Training Officers to Shoot First, and He Will Answer Questions Later. When police officers shoot people under questionable circumstances, William J. Lewinski often appears as an expert witness who says they had no choice but to fire. http://www.nytimes.com/2015/08/02/us/training-officers-to-shoot-first-and-he-will-answer-questions-later.html?partner=rss&emc=rss&_r=0. MATT APUZZO. The New York Times. AUG. 1, 2015.
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Justice Reform Consortium
c/o Trinity United Methodist Church
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Des Moines, IA 50311
Voices to be Heard is a support group for families and children of an incarcerated loved one. The group gathers to support and comfort those who know too well the grief that comes to those left behind when someone they love is incarcerated. The group meets on the first and third Tuesdays of the month at Wesley United Methodist Church (800 East 12th St. in Des Moines) from 5:30 – 7:00 p.m. The group brings in speakers, performs outreach, provide support groups and leadership classes. It is a good idea to contact Melissa ahead of time because the group provides dinner and a head count is preferred. Contact Melissa at 515/229-2645 for more information.
The next Friends of Iowa Women Prisoners meeting is at noon on Tues., November 17th at Wesley United Methodist Church, 800 East 12th.
MISSION: To bring together and inform individuals and groups concerned about women in the Iowa correctional system and to act on their behalf.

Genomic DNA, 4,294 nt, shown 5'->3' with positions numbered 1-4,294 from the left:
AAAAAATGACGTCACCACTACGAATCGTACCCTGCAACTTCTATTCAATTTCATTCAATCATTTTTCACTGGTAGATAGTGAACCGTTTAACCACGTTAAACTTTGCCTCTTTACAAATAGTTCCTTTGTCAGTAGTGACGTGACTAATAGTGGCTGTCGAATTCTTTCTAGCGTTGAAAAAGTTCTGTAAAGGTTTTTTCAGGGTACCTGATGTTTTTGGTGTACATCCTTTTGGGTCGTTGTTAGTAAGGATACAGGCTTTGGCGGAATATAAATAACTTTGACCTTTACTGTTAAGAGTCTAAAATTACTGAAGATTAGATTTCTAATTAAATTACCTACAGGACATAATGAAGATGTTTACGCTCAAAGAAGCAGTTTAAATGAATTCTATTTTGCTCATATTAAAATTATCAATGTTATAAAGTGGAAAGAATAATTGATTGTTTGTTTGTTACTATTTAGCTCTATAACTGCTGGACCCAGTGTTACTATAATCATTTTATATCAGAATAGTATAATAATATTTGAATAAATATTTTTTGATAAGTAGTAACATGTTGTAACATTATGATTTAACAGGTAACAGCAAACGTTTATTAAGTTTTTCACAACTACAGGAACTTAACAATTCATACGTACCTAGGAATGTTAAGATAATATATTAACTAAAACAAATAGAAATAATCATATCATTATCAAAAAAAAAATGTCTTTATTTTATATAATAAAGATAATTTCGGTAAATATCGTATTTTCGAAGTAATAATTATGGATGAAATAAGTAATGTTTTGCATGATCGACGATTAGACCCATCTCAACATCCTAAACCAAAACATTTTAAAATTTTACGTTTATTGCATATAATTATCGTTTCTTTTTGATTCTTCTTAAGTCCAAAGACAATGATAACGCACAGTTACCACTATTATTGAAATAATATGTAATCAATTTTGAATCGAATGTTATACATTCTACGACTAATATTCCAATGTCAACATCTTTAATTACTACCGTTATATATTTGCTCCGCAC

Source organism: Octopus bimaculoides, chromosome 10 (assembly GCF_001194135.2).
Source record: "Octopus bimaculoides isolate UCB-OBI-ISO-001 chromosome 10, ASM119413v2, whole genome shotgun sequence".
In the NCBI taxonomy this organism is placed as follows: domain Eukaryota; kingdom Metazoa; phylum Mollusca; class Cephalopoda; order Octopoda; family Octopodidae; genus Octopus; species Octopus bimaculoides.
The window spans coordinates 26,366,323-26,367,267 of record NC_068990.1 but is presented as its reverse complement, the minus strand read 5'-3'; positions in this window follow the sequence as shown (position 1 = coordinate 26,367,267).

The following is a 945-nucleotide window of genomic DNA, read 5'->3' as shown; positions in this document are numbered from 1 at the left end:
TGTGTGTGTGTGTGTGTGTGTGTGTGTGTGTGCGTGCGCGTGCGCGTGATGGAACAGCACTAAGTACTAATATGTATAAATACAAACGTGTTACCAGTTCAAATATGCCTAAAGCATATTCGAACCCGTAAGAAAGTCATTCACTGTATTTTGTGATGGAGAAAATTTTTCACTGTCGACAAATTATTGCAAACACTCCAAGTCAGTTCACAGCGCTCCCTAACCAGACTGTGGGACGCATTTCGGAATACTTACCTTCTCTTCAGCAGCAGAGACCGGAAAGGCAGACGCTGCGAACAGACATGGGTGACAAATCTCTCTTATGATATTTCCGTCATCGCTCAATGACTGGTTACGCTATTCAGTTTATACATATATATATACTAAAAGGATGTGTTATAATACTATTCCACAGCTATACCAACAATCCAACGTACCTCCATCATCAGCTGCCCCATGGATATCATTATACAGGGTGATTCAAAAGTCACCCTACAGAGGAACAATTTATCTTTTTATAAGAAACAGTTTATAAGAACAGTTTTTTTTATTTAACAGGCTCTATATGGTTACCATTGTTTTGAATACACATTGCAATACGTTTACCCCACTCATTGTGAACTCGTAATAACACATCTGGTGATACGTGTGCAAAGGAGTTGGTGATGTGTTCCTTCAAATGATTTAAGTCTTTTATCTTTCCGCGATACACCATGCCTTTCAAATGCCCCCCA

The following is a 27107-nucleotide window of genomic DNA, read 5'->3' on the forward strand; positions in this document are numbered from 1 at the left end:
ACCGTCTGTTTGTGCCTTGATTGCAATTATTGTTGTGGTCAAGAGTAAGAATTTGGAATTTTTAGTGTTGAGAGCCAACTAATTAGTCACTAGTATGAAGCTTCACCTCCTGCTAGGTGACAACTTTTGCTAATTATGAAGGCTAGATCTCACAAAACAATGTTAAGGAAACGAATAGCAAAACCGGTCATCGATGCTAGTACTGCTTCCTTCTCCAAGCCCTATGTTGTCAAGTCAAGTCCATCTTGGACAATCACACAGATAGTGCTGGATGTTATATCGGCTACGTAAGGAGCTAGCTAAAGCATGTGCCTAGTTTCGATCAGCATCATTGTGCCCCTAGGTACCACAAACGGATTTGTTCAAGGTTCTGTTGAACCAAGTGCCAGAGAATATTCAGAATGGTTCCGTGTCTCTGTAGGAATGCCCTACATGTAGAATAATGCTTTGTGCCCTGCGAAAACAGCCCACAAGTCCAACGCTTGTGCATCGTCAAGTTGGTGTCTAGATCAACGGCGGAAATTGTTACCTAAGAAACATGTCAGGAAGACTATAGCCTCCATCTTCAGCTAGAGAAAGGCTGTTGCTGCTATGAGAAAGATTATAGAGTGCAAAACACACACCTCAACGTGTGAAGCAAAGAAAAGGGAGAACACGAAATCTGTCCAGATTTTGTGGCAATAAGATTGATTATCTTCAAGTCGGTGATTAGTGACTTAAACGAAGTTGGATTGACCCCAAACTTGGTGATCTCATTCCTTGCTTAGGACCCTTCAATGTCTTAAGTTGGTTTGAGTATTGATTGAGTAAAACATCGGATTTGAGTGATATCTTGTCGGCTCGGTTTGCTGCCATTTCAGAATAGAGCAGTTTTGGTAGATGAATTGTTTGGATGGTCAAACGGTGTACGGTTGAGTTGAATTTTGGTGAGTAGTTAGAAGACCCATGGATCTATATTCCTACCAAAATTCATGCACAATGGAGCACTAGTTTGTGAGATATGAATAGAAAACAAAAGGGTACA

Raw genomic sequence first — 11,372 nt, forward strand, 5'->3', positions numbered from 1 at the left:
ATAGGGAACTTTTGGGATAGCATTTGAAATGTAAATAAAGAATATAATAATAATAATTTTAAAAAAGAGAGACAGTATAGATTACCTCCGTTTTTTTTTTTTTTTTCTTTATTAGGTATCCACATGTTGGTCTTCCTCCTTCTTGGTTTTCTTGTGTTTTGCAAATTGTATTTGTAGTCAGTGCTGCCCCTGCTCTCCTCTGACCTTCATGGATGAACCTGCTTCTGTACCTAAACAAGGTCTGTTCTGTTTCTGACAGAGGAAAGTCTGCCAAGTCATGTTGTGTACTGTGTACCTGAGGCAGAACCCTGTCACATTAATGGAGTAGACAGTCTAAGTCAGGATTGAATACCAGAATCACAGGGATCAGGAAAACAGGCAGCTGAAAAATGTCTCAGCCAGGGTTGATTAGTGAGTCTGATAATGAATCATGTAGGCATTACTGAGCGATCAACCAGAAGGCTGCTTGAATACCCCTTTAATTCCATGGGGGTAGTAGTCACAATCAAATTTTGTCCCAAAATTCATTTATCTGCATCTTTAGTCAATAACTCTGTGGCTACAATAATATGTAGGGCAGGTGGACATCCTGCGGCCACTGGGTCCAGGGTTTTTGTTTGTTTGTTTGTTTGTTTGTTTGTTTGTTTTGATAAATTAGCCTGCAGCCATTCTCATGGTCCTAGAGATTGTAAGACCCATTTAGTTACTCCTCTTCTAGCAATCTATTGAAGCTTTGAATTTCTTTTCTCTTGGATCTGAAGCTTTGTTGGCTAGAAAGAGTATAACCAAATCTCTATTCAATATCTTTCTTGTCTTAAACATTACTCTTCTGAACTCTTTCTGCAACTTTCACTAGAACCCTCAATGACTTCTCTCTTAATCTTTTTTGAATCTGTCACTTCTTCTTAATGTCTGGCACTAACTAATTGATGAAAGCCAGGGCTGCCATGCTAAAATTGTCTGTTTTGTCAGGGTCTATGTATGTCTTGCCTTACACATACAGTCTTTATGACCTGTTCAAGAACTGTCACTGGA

FIWP Mailing Address: Post Office Box 71272, Clive, IA 50325
We welcome to our November meeting Iowa State University students, Lauren Iversen and Molly Murtha who will talk about landscaping projects they are working on at the new campus of Iowa Correctional Institution for Women. The projects include the Multipurpose Outdoor Classroom, the Decompression Area for staff, the Healing Garden for Special Needs and the Production Garden Program.
UPCOMING MEETINGS & PRESENTERS
Next Month: We welcome to the December meeting Jerry Bartruff, Director of the Department of Corrections. Jerry was appointed Interim Director by the Governor upon the retirement of John Baldwin on January 28, 2015. He was appointed Director on March 2, 2015 and confirmed by the Senate on April 8.
Jerry has worked in Iowa corrections for more than 32 years in various positions including: Statewide Reentry Coordinator, Correctional Treatment Director, Treatment Services Director, Treatment Manager, Sex offender Treatment Provider, Correctional Counselor and Correctional Officer.
Bring your lunch. The place and time are consistent throughout the year. The meetings are always held on the third Tuesday of the month, and always held from noon to 1:00 pm at Wesley United Methodist Church located at 800 East 12th Street in Des Moines. The location is a block west of East High School. Please contact Vi for more information.
|Justice Reform Consortium member organizations: ACLU of Iowa; American Friends Service Committee; Beacon of Life; Compassion, Peace, and Justice Taskforce, Des Moines Presbytery; Citizens for Undoing Racism-War on Drugs Task Force; Des Moines Chapter of WILPF; Friends of Iowa Women Prisoners; Iowa Annual Conference, UMC; Iowa CURE; Iowa Coalition 4 Juvenile Justice; Iowa-Nebraska Chapter of the NAACP; Iowa NOW and Des Moines NOW; Methodist Federation for Social Action; National Association of Social Workers; Plymouth Congregational Church, Board of Christian Social Action; Trinity United Methodist Church; Urban Dreams; and Voices to be Heard.|